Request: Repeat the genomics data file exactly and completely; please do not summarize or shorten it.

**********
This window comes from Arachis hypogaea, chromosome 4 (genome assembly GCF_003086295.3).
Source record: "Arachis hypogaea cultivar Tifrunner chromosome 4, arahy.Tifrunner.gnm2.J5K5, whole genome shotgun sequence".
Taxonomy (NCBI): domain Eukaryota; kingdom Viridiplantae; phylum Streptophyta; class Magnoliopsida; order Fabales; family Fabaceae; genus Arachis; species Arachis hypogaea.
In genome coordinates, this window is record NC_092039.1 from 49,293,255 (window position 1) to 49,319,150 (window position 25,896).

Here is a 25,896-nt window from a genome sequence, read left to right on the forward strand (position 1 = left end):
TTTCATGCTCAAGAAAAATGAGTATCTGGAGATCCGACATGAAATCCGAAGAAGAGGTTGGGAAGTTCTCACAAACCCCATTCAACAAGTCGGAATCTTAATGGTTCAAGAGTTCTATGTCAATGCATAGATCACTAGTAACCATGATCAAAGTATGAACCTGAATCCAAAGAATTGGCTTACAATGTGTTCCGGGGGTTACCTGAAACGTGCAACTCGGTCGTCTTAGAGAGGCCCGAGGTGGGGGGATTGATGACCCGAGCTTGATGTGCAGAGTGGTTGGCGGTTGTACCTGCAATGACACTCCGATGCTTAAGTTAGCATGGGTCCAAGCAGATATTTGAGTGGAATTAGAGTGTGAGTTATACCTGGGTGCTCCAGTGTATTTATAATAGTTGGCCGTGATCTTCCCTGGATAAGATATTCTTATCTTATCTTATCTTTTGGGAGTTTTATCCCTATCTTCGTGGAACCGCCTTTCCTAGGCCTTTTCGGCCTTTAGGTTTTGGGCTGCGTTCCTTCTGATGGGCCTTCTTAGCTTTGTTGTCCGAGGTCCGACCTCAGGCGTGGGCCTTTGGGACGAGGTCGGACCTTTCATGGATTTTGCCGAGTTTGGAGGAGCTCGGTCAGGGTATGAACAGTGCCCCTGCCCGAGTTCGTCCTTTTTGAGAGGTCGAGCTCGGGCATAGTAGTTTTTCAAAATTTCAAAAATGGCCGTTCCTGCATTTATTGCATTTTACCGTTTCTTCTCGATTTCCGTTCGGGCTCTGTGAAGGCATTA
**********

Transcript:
This window comes from Arachis hypogaea, chromosome 4 (genome assembly GCF_003086295.3).
Source record: "Arachis hypogaea cultivar Tifrunner chromosome 4, arahy.Tifrunner.gnm2.J5K5, whole genome shotgun sequence".
Taxonomy (NCBI): domain Eukaryota; kingdom Viridiplantae; phylum Streptophyta; class Magnoliopsida; order Fabales; family Fabaceae; genus Arachis; species Arachis hypogaea.
In genome coordinates, this window is record NC_092039.1 from 49,293,255 (window position 1) to 49,319,150 (window position 25,896).

Here is a 25,896-nt window from a genome sequence, read left to right on the forward strand (position 1 = left end):
TTTCATGCTCAAGAAAAATGAGTATCTGGAGATCCGACATGAAATCCGAAGAAGAGGTTGGGAAGTTCTCACAAACCCCATTCAACAAGTCGGAATCTTAATGGTTCAAGAGTTCTATGTCAATGCATAGATCACTAGTAACCATGATCAAAGTATGAACCTGAATCCAAAGAATTGGCTTACAATGTGTTCCGGGGGTTACCTGAAACGTGCAACTCGGTCGTCTTAGAGAGGCCCGAGGTGGGGGGATTGATGACCCGAGCTTGATGTGCAGAGTGGTTGGCGGTTGTACCTGCAATGACACTCCGATGCTTAAGTTAGCATGGGTCCAAGCAGATATTTGAGTGGAATTAGAGTGTGAGTTATACCTGGGTGCTCCAGTGTATTTATAATAGTTGGCCGTGATCTTCCCTGGATAAGATATTCTTATCTTATCTTATCTTTTGGGAGTTTTATCCCTATCTTCGTGGAACCGCCTTTCCTAGGCCTTTTCGGCCTTTAGGTTTTGGGCTGCGTTCCTTCTGATGGGCCTTCTTAGCTTTGTTGTCCGAGGTCCGACCTCAGGCGTGGGCCTTTGGGACGAGGTCGGACCTTTCATGGATTTTGCCGAGTTTGGAGGAGCTCGGTCAGGGTATGAACAGTGCCCCTGCCCGAGTTCGTCCTTTTTGAGAGGTCGAGCTCGGGCATAGTAGTTTTTCAAAATTTCAAAAATGGCCGTTCCTGCATTTATTGCATTTTACCGTTTCTTCTCGATTTCCGTTCGGGCTCTGTGAAGGCATTA